Tony Hopfinger, Former Weekly Reporter, Gets Cuffed by Alaska Tea Partier's Goons (Updated)

Update: As usual, the coverup is always worse than the act: The story Tony Hopfinger was after, resulting in his headline-making detention by Joe Miller's goons, has led to the court-ordered release of documents confirming Miller lied to his former employer, leading to even bigger headlines.

What did a nice guy like ex-Seattle Weekly writer Tony Hopfinger do to get handcuffed and arrested by a security detail for Alaska Senate candidate Joe Miller? For that matter, why does a senate candidate need security? (Who is out to get him, and why? Doesn't ma grizzly Sarah Palin have his back?)

Surely, Tony's no threat unless you think inquiries are weapons. Miller "somehow believes he shouldn't be questioned about his background," says Alaska Dispatch editor/blogger Hopfinger, a SW scribe four years ago and who has also written for the Seattle Times and other "lamestream media," as the comedic Palin calls anything without Fox in front of it. But pushing for answers is what got the aggressive Hopfinger cuffed (photos) this week.

On Sunday, Hopfinger was detained by security after he tried to ask Miller whether he was disciplined by a local borough government when Miller worked there as a part-time attorney. (Miller on Monday admitted the discipline).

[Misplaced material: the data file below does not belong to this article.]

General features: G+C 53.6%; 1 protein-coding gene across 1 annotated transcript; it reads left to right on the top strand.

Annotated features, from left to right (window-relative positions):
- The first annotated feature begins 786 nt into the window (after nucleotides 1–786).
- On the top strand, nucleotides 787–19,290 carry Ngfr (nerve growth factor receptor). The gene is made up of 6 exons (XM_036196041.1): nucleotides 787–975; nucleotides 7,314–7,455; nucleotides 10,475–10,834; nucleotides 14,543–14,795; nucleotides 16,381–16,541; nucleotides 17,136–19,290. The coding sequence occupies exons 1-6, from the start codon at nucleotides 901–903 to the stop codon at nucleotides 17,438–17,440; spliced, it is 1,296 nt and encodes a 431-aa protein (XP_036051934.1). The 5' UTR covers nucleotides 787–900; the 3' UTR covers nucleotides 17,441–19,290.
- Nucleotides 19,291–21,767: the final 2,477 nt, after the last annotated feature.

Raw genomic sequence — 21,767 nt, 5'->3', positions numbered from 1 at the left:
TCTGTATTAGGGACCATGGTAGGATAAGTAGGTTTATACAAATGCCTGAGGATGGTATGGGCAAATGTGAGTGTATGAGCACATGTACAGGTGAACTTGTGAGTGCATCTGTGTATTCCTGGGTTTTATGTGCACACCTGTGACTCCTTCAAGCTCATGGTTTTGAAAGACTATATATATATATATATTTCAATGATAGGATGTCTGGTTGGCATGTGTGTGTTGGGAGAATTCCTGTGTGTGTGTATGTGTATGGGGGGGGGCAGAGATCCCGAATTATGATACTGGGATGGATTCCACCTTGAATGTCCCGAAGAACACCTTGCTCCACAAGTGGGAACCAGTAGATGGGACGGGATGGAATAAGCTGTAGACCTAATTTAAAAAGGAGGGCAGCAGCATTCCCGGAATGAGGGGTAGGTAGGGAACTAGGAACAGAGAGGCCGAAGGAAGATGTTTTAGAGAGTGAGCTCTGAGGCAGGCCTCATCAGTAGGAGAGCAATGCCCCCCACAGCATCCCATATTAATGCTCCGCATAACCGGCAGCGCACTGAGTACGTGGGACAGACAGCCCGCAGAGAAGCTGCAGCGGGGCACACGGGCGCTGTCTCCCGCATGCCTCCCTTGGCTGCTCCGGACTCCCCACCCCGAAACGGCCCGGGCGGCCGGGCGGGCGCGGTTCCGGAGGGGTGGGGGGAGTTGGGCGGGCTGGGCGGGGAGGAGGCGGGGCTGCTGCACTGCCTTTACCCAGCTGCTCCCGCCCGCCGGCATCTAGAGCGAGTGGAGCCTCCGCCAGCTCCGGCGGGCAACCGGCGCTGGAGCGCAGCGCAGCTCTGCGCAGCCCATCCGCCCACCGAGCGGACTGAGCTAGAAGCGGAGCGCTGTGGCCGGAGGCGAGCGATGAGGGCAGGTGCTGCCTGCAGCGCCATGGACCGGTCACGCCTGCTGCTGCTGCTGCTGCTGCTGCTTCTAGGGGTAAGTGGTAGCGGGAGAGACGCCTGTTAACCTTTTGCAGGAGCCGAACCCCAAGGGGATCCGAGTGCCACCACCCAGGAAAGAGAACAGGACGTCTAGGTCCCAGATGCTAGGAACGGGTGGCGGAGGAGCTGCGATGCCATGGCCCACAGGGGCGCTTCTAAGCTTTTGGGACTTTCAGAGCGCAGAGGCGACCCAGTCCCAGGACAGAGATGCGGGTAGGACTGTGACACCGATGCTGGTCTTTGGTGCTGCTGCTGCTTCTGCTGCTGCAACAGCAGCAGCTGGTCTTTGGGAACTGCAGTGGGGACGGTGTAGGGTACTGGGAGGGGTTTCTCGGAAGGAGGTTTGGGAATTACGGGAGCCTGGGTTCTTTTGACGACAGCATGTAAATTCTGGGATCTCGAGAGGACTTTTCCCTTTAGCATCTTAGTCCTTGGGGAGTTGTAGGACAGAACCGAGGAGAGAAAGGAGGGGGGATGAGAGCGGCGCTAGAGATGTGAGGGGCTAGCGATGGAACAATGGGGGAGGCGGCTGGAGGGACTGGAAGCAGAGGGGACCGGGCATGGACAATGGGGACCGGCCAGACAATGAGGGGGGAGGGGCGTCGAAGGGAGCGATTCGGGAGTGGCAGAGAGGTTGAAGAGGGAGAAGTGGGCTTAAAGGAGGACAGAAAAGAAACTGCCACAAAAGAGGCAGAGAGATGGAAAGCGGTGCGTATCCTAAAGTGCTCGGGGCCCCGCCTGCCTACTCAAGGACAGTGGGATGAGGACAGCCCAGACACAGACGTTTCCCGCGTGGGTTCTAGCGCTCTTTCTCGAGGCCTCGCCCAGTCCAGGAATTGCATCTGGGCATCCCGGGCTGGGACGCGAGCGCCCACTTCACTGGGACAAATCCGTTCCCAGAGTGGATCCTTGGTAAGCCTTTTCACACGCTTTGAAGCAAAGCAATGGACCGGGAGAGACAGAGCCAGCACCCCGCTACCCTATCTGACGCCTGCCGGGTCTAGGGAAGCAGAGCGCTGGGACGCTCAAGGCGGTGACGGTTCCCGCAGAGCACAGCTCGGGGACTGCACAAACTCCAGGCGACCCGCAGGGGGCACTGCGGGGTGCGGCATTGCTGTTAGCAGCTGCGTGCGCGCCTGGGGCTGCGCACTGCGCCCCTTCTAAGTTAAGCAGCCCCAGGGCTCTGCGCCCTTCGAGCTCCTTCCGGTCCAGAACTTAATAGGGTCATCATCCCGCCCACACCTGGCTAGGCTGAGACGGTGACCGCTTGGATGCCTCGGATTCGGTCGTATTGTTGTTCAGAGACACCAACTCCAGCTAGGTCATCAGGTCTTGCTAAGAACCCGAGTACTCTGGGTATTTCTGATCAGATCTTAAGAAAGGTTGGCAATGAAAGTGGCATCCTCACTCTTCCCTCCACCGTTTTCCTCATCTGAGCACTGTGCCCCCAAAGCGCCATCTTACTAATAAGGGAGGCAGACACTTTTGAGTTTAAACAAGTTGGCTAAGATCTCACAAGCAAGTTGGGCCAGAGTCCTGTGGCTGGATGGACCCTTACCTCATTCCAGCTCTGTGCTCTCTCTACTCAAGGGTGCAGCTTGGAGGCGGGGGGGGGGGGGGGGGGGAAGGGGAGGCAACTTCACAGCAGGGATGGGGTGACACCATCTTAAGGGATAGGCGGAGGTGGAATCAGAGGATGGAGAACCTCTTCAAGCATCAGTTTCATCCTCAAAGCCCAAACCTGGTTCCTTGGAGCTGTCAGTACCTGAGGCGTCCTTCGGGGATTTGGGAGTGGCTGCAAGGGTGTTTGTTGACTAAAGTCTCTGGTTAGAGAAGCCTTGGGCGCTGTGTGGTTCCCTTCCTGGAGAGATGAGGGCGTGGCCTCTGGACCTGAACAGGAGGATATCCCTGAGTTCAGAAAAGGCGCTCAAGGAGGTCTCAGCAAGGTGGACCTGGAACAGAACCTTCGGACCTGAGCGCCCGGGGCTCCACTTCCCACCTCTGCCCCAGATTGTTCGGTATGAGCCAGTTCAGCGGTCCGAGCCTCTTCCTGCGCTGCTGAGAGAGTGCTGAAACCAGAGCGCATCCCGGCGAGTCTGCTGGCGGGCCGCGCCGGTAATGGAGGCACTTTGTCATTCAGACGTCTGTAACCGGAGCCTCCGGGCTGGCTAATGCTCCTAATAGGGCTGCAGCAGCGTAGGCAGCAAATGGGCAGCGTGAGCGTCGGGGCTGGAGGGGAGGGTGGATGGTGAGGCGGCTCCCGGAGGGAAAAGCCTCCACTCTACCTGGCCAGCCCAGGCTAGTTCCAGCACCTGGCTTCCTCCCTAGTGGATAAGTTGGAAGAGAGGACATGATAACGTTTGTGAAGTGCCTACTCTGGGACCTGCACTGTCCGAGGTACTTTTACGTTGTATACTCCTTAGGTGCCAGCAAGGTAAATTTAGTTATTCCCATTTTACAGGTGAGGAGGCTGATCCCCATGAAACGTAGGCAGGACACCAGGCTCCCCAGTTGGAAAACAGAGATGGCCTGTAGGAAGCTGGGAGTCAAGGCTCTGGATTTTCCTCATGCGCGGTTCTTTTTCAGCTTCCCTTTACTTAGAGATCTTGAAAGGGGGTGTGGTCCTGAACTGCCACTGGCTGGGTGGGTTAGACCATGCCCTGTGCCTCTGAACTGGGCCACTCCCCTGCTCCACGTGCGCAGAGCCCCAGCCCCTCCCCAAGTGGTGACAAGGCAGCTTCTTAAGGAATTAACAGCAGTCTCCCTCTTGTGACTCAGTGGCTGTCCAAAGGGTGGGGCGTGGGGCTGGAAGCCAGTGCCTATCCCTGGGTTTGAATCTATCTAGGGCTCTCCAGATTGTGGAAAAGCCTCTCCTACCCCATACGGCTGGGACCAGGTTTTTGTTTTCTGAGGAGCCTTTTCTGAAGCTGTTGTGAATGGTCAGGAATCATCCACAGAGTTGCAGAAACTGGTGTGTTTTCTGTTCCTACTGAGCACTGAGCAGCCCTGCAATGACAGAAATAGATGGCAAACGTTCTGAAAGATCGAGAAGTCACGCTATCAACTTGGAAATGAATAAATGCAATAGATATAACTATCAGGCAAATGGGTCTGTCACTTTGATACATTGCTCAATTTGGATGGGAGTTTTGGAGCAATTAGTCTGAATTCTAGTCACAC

Hopfinger followed Miller through a school hallway, hoping to get an on-the-record explanation, Hopfinger told The Huffington Post. At some point, he said, he found himself "surrounded by a bunch of security guard types and Miller supporters." (Some were active military). Miller never told him to stop asking questions, he said. But his backers did.

I figure I'm at a public school and they are telling me I'm trespassing. And it was just a matter of seconds, I'm challenging this trespass issue and the next thing you know they got me detained and I'm in handcuffs and they put me in another corridor of the building. So for 25 minutes no one even knew where the hell I was...They said [they] were going to call the police and I said, Fine, call the police.

Miller's security honcho William Fulton said that since Miller had rented the space from the school, they had the right to declare anyone in trespass. Hopfinger was "stalking" Miller and posed a security threat, Fulton said. However, a witness who thought Hopfinger may have been rude in his pursuit, said he was no threat.

Hopfinger was released without charges, unharmed - though the same can't be said for Miller's campaign once the reporter handcuffing news spread - ("Tea Bag Militia" was among the more memorable responses). Tony hasn't ruled out legal action, he says, but his preference is to let Miller's actions "speak for themselves."

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